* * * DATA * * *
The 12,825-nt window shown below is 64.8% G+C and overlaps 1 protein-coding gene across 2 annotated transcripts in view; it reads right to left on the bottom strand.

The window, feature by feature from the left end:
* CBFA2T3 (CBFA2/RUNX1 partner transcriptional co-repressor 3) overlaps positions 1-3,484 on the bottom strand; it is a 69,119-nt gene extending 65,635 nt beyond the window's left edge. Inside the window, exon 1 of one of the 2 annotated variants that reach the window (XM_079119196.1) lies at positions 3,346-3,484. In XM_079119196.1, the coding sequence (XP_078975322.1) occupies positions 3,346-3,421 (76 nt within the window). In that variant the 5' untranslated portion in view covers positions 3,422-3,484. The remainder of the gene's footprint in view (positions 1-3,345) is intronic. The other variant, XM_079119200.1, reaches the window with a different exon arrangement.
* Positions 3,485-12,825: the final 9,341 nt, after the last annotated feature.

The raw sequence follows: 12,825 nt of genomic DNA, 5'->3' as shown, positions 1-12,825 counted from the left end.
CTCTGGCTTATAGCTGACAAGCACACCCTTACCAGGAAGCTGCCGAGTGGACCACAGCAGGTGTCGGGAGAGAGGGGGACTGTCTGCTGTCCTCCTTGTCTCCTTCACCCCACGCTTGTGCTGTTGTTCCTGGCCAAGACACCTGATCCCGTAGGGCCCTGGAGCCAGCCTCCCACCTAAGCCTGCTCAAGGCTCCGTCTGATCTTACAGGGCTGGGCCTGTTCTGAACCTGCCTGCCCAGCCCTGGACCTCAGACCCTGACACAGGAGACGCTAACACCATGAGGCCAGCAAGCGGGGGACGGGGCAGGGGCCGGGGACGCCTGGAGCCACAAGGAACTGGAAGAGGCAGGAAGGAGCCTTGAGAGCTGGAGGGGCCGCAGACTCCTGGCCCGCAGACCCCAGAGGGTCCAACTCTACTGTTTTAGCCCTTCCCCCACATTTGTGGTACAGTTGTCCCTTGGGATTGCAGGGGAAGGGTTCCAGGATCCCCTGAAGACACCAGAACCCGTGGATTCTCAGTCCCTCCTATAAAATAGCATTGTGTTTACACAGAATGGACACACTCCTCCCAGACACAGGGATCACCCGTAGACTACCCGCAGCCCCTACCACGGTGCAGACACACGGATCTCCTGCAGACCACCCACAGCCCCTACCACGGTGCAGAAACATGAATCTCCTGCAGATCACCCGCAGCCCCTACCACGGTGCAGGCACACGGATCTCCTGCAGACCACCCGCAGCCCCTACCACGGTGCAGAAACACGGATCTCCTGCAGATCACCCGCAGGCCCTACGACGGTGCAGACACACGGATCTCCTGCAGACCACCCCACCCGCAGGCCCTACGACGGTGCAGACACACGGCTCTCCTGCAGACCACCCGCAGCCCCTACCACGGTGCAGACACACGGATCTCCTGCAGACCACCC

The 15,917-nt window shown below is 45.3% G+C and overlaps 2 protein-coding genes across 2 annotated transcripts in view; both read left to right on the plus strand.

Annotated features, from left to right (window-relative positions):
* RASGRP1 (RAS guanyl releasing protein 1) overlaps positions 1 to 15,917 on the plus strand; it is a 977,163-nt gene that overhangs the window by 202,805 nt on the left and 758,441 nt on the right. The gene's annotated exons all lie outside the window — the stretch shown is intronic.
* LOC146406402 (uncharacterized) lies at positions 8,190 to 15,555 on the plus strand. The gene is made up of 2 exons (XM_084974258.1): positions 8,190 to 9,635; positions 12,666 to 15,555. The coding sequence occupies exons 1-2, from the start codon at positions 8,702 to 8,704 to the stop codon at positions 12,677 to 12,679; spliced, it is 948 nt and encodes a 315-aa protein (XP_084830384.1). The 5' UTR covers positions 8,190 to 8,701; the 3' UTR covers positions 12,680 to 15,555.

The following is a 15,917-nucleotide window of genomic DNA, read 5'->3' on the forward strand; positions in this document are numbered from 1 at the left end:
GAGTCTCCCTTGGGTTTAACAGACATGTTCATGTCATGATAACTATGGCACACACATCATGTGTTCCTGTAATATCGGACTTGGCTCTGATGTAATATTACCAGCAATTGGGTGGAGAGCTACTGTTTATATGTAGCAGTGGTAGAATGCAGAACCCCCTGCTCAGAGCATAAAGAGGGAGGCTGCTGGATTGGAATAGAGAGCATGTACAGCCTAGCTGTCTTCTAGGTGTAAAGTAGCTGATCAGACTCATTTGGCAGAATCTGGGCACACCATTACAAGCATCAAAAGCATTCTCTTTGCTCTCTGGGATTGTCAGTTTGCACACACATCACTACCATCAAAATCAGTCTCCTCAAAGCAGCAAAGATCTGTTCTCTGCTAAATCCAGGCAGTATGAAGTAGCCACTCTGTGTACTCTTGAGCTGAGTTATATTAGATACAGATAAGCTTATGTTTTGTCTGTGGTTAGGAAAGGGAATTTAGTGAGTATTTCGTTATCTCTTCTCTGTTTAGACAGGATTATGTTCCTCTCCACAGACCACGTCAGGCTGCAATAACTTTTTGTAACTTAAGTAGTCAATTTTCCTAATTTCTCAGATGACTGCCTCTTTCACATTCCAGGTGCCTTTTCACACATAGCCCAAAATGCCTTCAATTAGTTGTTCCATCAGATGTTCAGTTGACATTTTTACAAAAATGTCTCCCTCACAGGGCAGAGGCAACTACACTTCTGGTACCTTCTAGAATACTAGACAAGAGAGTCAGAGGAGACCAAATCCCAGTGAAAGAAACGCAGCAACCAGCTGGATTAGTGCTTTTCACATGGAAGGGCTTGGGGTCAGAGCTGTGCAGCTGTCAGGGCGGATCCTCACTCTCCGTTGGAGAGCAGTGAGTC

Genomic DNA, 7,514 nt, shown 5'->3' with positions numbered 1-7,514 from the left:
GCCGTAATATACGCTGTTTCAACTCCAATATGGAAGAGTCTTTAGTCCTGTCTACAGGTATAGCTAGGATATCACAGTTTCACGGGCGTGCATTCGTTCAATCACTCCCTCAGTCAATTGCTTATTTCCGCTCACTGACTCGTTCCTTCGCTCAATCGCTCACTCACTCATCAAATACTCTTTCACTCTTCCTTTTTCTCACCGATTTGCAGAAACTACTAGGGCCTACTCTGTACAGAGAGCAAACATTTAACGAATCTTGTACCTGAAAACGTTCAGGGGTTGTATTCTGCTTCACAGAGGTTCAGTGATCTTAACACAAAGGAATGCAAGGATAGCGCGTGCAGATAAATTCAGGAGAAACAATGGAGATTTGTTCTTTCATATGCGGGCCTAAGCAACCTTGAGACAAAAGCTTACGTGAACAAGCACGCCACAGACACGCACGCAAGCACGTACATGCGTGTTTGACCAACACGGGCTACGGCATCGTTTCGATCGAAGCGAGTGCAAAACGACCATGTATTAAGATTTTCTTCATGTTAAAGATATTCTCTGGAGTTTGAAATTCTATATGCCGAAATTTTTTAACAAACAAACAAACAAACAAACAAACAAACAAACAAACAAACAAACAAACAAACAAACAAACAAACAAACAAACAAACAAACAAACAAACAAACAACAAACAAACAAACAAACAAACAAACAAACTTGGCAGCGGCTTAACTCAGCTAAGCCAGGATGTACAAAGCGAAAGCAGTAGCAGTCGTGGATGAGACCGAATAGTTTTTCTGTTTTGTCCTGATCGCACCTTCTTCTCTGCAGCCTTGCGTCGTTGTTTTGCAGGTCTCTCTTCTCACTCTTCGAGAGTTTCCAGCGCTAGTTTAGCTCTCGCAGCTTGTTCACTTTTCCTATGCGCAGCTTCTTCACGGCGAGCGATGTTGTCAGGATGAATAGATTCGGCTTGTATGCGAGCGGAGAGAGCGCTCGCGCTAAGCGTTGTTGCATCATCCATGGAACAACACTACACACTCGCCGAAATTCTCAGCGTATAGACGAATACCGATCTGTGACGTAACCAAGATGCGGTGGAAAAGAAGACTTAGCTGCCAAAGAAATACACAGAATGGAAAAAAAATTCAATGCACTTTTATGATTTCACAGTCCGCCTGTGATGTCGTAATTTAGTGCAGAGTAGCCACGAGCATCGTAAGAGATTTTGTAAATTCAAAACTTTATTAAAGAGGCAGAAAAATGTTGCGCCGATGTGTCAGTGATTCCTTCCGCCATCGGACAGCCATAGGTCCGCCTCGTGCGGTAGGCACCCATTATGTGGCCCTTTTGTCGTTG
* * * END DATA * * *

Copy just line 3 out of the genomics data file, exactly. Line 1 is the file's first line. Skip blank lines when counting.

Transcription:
* CBFA2T3 (CBFA2/RUNX1 partner transcriptional co-repressor 3) overlaps positions 1-3,484 on the bottom strand; it is a 69,119-nt gene extending 65,635 nt beyond the window's left edge. Inside the window, exon 1 of one of the 2 annotated variants that reach the window (XM_079119196.1) lies at positions 3,346-3,484. In XM_079119196.1, the coding sequence (XP_078975322.1) occupies positions 3,346-3,421 (76 nt within the window). In that variant the 5' untranslated portion in view covers positions 3,422-3,484. The remainder of the gene's footprint in view (positions 1-3,345) is intronic. The other variant, XM_079119200.1, reaches the window with a different exon arrangement.